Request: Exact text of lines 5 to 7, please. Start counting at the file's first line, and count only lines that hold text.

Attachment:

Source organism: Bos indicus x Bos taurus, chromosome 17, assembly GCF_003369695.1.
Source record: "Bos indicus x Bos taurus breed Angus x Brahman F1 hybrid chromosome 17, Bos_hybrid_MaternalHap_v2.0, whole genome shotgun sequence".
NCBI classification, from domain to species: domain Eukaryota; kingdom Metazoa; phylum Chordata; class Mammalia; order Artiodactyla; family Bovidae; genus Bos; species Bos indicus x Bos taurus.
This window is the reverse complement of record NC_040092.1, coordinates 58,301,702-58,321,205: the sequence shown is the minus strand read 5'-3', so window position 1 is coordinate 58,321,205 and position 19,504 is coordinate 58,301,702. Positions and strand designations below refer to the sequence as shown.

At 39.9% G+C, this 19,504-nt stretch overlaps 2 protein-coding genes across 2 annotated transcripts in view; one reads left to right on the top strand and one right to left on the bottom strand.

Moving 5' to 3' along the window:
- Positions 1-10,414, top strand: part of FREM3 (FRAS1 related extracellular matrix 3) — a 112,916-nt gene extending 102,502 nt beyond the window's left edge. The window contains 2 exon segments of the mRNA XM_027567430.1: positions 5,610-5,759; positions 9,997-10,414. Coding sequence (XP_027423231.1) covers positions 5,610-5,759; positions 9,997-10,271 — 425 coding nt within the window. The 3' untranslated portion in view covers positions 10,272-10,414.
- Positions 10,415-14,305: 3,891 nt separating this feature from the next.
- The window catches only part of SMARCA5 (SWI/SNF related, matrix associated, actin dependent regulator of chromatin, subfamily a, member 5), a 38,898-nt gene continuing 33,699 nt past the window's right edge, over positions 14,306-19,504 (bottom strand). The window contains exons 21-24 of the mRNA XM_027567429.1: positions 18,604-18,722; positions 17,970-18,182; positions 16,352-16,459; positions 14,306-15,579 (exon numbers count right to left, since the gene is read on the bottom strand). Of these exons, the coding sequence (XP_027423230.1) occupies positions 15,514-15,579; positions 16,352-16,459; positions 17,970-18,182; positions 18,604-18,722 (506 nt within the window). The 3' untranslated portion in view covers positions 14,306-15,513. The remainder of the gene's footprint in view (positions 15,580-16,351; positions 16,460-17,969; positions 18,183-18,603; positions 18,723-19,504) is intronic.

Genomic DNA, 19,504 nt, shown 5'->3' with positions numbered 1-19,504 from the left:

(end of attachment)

At 39.9% G+C, this 19,504-nt stretch overlaps 2 protein-coding genes across 2 annotated transcripts in view; one reads left to right on the top strand and one right to left on the bottom strand.

Moving 5' to 3' along the window:
- Positions 1-10,414, top strand: part of FREM3 (FRAS1 related extracellular matrix 3) — a 112,916-nt gene extending 102,502 nt beyond the window's left edge. The window contains 2 exon segments of the mRNA XM_027567430.1: positions 5,610-5,759; positions 9,997-10,414. Coding sequence (XP_027423231.1) covers positions 5,610-5,759; positions 9,997-10,271 — 425 coding nt within the window. The 3' untranslated portion in view covers positions 10,272-10,414.